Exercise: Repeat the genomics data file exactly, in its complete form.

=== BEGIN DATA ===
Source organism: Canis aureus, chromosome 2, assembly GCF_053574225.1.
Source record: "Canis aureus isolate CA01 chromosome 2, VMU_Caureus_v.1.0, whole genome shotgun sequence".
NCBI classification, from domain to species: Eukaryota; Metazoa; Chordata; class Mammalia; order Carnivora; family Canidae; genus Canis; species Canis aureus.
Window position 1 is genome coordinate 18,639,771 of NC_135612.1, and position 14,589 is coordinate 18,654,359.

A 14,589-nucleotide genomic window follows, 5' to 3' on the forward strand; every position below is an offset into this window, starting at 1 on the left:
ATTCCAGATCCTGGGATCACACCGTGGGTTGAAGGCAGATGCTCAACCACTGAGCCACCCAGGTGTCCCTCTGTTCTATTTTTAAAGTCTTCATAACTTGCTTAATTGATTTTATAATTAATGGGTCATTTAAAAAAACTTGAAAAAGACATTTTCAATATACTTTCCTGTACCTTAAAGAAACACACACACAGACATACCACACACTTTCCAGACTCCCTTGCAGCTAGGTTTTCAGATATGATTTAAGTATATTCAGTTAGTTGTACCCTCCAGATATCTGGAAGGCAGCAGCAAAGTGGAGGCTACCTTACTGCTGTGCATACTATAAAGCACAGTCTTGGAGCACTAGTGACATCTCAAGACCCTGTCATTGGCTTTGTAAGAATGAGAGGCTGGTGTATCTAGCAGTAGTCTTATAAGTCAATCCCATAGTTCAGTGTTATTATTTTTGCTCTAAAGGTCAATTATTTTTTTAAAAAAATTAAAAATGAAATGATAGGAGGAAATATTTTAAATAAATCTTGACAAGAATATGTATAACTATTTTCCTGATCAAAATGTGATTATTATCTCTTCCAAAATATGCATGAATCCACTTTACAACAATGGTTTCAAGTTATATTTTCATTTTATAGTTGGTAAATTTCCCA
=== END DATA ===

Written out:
Source organism: Canis aureus, chromosome 2, assembly GCF_053574225.1.
Source record: "Canis aureus isolate CA01 chromosome 2, VMU_Caureus_v.1.0, whole genome shotgun sequence".
NCBI classification, from domain to species: Eukaryota; Metazoa; Chordata; class Mammalia; order Carnivora; family Canidae; genus Canis; species Canis aureus.
Window position 1 is genome coordinate 18,639,771 of NC_135612.1, and position 14,589 is coordinate 18,654,359.

A 14,589-nucleotide genomic window follows, 5' to 3' on the forward strand; every position below is an offset into this window, starting at 1 on the left:
ATTCCAGATCCTGGGATCACACCGTGGGTTGAAGGCAGATGCTCAACCACTGAGCCACCCAGGTGTCCCTCTGTTCTATTTTTAAAGTCTTCATAACTTGCTTAATTGATTTTATAATTAATGGGTCATTTAAAAAAACTTGAAAAAGACATTTTCAATATACTTTCCTGTACCTTAAAGAAACACACACACAGACATACCACACACTTTCCAGACTCCCTTGCAGCTAGGTTTTCAGATATGATTTAAGTATATTCAGTTAGTTGTACCCTCCAGATATCTGGAAGGCAGCAGCAAAGTGGAGGCTACCTTACTGCTGTGCATACTATAAAGCACAGTCTTGGAGCACTAGTGACATCTCAAGACCCTGTCATTGGCTTTGTAAGAATGAGAGGCTGGTGTATCTAGCAGTAGTCTTATAAGTCAATCCCATAGTTCAGTGTTATTATTTTTGCTCTAAAGGTCAATTATTTTTTTAAAAAAATTAAAAATGAAATGATAGGAGGAAATATTTTAAATAAATCTTGACAAGAATATGTATAACTATTTTCCTGATCAAAATGTGATTATTATCTCTTCCAAAATATGCATGAATCCACTTTACAACAATGGTTTCAAGTTATATTTTCATTTTATAGTTGGTAAATTTCCCA